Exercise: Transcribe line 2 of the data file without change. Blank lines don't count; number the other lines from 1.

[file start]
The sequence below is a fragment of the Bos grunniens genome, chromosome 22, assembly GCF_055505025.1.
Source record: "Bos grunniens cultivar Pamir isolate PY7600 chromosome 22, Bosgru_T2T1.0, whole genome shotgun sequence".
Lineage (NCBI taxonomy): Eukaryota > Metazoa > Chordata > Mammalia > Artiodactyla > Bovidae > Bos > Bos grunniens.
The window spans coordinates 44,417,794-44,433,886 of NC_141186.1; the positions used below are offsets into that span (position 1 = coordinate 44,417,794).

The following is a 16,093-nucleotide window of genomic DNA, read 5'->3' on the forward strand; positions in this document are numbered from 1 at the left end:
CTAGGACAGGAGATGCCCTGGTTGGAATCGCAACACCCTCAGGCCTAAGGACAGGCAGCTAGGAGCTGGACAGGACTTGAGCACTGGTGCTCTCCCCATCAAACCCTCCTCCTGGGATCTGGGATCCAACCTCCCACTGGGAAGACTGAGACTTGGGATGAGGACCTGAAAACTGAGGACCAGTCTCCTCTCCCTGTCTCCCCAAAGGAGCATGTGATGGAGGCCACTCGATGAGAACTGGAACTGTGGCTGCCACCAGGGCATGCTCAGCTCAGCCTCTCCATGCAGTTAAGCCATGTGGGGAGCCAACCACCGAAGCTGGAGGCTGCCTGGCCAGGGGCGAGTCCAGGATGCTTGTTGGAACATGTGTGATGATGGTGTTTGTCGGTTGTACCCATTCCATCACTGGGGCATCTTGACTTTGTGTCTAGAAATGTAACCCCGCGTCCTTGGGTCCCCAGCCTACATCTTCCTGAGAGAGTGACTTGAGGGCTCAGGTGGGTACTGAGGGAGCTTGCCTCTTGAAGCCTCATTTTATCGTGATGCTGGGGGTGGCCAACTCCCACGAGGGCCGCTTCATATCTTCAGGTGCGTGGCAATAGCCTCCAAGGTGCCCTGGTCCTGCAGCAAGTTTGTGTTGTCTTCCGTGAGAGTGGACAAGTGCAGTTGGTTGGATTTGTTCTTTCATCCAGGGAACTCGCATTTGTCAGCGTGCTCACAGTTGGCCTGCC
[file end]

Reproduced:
Source record: "Bos grunniens cultivar Pamir isolate PY7600 chromosome 22, Bosgru_T2T1.0, whole genome shotgun sequence".